Helping to elicit the stories…

A Wild Question

I love first thing Monday morning. Does that make me weird? Since starting my new job I have been fortunate to be able to teach primary school classes as well as secondary pupils. The role of an ICT specialist as opposed to that of a secondary classroom teacher is quite different: to begin with the class sizes are larger but the main difference is that ICT is taught to enhance the project work primary pupils are undertaking in their current term – the aim of curriculum for excellence in secondary school. This has a number of benefits: extrinsic motivation, longer learning periods (comparatively – perhaps not true for all schools), deeper learning. Also as the ICT needs to help pupils progress toward completion of their termly topics, it requires more in depth knowledge/experience from the teacher.

For example, I am preparing my primary 7 pupils to record and edit an interview. The ICT part is teaching Audacity skills but I also have to frame it within good interview and audio production techniques. This means lots of question and answer sessions with the class, quickly building a good relationship with the pupils is important when they are going to be recording their voice and receiving honest, constructive feedback. So I made sure that I exemplified bad interview technique during the first week and then referred to it in the second. This shows that I am comfortable making mistakes in their presence, hopefully building trust for future lessons where I hope they can make mistakes without fear!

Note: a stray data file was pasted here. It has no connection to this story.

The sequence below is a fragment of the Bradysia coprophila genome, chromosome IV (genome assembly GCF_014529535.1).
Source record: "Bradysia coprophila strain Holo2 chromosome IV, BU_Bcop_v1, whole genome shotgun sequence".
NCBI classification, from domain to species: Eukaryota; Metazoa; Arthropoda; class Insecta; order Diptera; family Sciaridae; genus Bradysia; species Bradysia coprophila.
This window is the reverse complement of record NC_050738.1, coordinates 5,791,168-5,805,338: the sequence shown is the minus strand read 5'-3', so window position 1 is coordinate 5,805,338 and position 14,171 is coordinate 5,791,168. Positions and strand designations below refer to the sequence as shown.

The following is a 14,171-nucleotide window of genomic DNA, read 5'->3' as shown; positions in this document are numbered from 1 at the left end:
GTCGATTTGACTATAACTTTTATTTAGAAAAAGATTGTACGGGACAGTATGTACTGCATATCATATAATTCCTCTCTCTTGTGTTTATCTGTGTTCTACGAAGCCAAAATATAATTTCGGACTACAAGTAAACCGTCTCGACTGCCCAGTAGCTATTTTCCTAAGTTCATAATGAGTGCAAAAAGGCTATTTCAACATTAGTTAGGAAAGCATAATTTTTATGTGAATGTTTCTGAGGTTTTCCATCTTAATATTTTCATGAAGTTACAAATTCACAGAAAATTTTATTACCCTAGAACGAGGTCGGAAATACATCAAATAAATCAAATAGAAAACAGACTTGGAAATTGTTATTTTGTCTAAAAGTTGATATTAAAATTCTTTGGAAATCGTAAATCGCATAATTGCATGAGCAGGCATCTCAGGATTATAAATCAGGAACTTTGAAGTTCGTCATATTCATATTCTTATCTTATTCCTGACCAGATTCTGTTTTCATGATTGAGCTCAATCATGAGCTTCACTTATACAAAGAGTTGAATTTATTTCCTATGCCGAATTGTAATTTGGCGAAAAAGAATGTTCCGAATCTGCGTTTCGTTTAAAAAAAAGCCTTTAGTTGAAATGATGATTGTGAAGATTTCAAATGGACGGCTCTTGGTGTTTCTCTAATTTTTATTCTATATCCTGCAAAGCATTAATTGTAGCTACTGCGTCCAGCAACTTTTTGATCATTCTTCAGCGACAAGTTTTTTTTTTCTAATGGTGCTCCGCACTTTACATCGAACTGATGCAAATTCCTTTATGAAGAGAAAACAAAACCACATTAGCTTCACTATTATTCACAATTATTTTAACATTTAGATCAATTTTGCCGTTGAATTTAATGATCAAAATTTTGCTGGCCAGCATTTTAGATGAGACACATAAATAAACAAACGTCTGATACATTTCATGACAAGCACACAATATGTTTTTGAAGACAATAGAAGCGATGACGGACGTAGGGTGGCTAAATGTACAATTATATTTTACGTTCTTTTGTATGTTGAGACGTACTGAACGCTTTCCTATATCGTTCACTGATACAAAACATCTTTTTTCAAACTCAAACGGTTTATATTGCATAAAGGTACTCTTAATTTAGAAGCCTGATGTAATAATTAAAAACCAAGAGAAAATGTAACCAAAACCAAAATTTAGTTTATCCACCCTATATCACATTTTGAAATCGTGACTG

Anyway Monday’s lesson focussed on questioning skills. I wanted them to realise that they needed to think carefully about their questions and try to get the interviewee to share their story instead of give a short response. The pupils combined audio clips to match a text transcript of selected closed questions I had asked them during last week’s lesson and then the responses the pupils gave me. We then listened to the restructured audio and discussed how to adapt these closed questions to elicit a story – or at least more detail! There was some great discussion at this point about what could be classed as an open and closed question – I just sat back and let it happen around me. Learning was clearly in progress and I would just interrupt it if I butted in!

The pupils then worked on their own examples of open questions and we finished the class with the pupils interviewing me using a few of their questions. They really did themselves proud by eliciting a few stories from me and by listening carefully to inform their follow-up questions. I can’t wait until next Monday morning!

Photograph courtesy of [F]oxymoron – A Wild Question: (creative commons)


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